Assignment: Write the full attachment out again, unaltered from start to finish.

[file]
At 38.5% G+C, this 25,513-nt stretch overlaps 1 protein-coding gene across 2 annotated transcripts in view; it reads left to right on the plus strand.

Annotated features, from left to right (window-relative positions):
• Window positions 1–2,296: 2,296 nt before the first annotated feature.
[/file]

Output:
At 38.5% G+C, this 25,513-nt stretch overlaps 1 protein-coding gene across 2 annotated transcripts in view; it reads left to right on the plus strand.

Annotated features, from left to right (window-relative positions):
• Window positions 1–2,296: 2,296 nt before the first annotated feature.